The Traditional Children's Games of England Scotland
& Ireland In Dictionary Form - Volume 2

With Tunes(sheet music), Singing-rhymes(lyrics), Methods Of Playing with diagrams and illustrations.

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496                  MEMOIR ON THE STUDY OF
children, there can be traced a relationship to a dance, in which the use of flowers, and all the dancers bowing or fall­ing prostrate to the ground together, with loud exclamations of delight obtained. It may well be that sneezing, an imitation of which is an essential part of the game, was actually a necessary part of the ceremonial, and sneezing was always considered of sacred significance among primitive peoples. It is not probable that children would introduce this of their own accord in a dance and " bop down " game.
The games played in the third method of this group are also representative of custom. In "Old Roger" (vol. ii. pp. 16-24), the circle of players is stationary throughout; the circle sings the words describing the story, and the other players or actors run into the circle and act their several parts in dumb show. The story, it will be seen, is not the acting of a funeral, but the planting of a tree over the grave of a dead person by relatives and friends, and the spirit connection which this tree has with the dead. The spirit of the dead "Old Roger" enters the tree, and resents the carrying away of the fruit by the old woman by jumping up and making her drop the apples. Possession of the fruit would give her power over the spirit. That the tree is sacred is clear; and I am tempted to suggest that we may possibly have in this game a survival of the worship of the sacred tree, and its attendant priest watching until killed by his successor, as shown to us by Mr. Frazer in the story of the " Golden Bough."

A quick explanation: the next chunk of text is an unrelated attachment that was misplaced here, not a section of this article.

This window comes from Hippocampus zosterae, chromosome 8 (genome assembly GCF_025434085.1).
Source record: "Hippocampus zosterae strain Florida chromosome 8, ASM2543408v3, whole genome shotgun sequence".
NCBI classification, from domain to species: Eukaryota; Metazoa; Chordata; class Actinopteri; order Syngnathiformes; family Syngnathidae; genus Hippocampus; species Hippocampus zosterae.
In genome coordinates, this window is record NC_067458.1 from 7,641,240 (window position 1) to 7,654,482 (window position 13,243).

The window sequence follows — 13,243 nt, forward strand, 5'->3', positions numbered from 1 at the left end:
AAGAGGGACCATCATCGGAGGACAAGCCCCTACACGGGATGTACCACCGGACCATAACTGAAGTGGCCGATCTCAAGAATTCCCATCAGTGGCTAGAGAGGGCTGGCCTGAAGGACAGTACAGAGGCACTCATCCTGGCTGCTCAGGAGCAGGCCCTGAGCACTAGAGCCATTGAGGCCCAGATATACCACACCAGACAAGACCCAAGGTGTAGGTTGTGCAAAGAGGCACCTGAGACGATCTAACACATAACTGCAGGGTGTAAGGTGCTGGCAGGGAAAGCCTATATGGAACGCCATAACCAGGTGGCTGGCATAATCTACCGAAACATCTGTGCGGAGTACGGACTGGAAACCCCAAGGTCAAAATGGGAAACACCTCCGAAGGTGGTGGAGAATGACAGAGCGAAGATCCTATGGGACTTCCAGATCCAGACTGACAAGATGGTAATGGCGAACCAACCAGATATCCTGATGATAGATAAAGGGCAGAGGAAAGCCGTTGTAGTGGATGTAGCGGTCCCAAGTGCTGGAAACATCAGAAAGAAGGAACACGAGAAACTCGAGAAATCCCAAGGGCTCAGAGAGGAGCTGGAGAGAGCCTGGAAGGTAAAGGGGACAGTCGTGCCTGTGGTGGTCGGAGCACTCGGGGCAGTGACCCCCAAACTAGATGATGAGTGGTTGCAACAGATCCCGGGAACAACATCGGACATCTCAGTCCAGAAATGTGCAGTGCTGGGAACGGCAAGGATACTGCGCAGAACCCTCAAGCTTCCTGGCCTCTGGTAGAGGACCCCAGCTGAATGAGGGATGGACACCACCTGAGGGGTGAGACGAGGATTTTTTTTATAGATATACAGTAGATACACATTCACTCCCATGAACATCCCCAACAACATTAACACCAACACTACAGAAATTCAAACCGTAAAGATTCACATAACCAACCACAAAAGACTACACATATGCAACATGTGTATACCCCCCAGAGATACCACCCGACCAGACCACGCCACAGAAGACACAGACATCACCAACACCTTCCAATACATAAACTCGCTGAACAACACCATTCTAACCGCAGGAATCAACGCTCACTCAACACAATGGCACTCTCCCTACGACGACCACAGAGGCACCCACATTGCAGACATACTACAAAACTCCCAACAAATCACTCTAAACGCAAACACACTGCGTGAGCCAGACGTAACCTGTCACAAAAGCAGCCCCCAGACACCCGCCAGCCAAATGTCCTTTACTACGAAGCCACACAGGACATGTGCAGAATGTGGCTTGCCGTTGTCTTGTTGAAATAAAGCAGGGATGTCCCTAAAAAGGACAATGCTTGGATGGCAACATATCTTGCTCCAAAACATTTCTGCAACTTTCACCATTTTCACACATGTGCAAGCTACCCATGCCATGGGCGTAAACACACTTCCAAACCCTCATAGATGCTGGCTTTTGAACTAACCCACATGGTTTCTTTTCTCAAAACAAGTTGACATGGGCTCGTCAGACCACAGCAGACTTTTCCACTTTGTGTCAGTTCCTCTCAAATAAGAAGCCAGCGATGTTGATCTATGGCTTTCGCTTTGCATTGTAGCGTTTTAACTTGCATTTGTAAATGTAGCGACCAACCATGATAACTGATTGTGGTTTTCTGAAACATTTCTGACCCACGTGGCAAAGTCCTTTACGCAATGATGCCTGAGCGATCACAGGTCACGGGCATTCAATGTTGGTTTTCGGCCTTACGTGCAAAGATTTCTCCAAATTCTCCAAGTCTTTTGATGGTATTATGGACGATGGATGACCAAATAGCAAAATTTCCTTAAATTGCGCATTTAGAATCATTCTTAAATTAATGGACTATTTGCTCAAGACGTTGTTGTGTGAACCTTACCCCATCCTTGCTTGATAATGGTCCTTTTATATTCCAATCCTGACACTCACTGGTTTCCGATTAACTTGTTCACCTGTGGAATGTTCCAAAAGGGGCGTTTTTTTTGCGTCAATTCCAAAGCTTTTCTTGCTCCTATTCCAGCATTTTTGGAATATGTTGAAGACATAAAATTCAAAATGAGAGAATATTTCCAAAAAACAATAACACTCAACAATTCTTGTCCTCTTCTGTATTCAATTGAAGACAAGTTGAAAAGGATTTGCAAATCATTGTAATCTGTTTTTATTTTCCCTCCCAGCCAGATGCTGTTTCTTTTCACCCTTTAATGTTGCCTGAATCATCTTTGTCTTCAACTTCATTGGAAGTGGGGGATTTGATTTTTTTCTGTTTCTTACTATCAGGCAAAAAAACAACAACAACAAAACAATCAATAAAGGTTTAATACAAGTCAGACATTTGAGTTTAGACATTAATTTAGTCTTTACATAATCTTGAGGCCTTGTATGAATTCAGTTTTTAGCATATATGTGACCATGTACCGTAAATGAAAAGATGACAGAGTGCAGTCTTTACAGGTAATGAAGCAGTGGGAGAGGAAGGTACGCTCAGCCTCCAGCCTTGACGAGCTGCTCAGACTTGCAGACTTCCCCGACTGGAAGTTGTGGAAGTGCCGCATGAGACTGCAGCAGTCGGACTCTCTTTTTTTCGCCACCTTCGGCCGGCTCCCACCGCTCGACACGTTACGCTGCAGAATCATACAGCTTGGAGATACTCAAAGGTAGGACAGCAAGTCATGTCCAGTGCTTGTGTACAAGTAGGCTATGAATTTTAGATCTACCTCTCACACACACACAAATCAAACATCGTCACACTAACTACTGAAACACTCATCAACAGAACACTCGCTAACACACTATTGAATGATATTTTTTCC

"Round and Round the Village" (ii. pp. 122-143) shows us the performance of a recurring festival very clearly in the words which accompany all versions, "As we have done before." This conveys the idea of a special event, the event in the game marriage, and I suggest that we have here a periodical village festival, at which marriages took place. It is characteristic of this, as in " Old Roger," that the chorus or circle stand still and sing the event, while the two characters act. This acting is the dancing round the village, going in and out the windows and houses, then choosing a lover, and " follow her to London." It is quite possible that the perambulation of boundaries with which festive dances and courtship were often associated would







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